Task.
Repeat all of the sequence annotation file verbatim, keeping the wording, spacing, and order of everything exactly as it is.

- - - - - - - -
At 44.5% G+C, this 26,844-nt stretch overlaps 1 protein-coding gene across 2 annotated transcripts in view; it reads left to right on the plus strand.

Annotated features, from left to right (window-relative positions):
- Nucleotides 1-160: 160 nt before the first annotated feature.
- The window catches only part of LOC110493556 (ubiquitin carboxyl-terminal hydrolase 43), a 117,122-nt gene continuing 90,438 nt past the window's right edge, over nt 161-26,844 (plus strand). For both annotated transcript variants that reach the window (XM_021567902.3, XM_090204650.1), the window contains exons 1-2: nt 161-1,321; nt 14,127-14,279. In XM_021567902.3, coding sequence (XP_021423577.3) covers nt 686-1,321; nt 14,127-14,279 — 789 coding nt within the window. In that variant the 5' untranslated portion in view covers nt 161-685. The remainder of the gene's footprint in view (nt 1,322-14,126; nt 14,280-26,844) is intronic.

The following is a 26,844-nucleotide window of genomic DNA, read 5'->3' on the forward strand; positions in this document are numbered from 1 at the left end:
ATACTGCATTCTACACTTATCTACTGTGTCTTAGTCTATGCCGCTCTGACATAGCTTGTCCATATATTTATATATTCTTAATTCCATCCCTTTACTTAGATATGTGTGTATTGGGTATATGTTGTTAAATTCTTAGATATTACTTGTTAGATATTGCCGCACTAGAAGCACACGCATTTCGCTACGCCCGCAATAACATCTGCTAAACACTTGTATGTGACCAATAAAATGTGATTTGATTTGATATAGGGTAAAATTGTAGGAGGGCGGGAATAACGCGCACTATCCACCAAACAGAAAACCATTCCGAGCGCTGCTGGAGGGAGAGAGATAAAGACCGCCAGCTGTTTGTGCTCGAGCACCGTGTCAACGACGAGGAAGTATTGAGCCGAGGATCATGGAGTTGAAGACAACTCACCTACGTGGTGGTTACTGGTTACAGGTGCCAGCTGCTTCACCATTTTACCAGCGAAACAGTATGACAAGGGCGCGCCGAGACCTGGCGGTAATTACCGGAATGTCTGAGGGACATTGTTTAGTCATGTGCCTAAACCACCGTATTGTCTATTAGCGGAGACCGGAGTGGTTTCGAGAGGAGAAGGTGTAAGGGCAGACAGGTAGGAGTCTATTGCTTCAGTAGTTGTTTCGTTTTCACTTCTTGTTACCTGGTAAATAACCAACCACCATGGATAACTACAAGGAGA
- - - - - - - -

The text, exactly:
At 44.5% G+C, this 26,844-nt stretch overlaps 1 protein-coding gene across 2 annotated transcripts in view; it reads left to right on the plus strand.

Annotated features, from left to right (window-relative positions):
- Nucleotides 1-160: 160 nt before the first annotated feature.
- The window catches only part of LOC110493556 (ubiquitin carboxyl-terminal hydrolase 43), a 117,122-nt gene continuing 90,438 nt past the window's right edge, over nt 161-26,844 (plus strand). For both annotated transcript variants that reach the window (XM_021567902.3, XM_090204650.1), the window contains exons 1-2: nt 161-1,321; nt 14,127-14,279. In XM_021567902.3, coding sequence (XP_021423577.3) covers nt 686-1,321; nt 14,127-14,279 — 789 coding nt within the window. In that variant the 5' untranslated portion in view covers nt 161-685. The remainder of the gene's footprint in view (nt 1,322-14,126; nt 14,280-26,844) is intronic.

The following is a 26,844-nucleotide window of genomic DNA, read 5'->3' on the forward strand; positions in this document are numbered from 1 at the left end:
ATACTGCATTCTACACTTATCTACTGTGTCTTAGTCTATGCCGCTCTGACATAGCTTGTCCATATATTTATATATTCTTAATTCCATCCCTTTACTTAGATATGTGTGTATTGGGTATATGTTGTTAAATTCTTAGATATTACTTGTTAGATATTGCCGCACTAGAAGCACACGCATTTCGCTACGCCCGCAATAACATCTGCTAAACACTTGTATGTGACCAATAAAATGTGATTTGATTTGATATAGGGTAAAATTGTAGGAGGGCGGGAATAACGCGCACTATCCACCAAACAGAAAACCATTCCGAGCGCTGCTGGAGGGAGAGAGATAAAGACCGCCAGCTGTTTGTGCTCGAGCACCGTGTCAACGACGAGGAAGTATTGAGCCGAGGATCATGGAGTTGAAGACAACTCACCTACGTGGTGGTTACTGGTTACAGGTGCCAGCTGCTTCACCATTTTACCAGCGAAACAGTATGACAAGGGCGCGCCGAGACCTGGCGGTAATTACCGGAATGTCTGAGGGACATTGTTTAGTCATGTGCCTAAACCACCGTATTGTCTATTAGCGGAGACCGGAGTGGTTTCGAGAGGAGAAGGTGTAAGGGCAGACAGGTAGGAGTCTATTGCTTCAGTAGTTGTTTCGTTTTCACTTCTTGTTACCTGGTAAATAACCAACCACCATGGATAACTACAAGGAGA